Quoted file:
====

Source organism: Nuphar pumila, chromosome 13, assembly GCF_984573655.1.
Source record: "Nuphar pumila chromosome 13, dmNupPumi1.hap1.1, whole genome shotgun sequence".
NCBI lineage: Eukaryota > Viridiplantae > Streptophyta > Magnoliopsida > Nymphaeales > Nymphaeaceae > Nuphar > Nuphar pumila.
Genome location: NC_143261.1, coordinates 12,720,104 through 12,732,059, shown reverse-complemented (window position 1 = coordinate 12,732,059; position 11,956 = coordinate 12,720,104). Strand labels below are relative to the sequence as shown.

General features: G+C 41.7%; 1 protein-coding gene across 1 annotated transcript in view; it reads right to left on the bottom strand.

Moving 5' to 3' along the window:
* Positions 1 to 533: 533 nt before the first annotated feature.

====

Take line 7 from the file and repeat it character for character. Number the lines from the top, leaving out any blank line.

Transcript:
* Positions 1 to 533: 533 nt before the first annotated feature.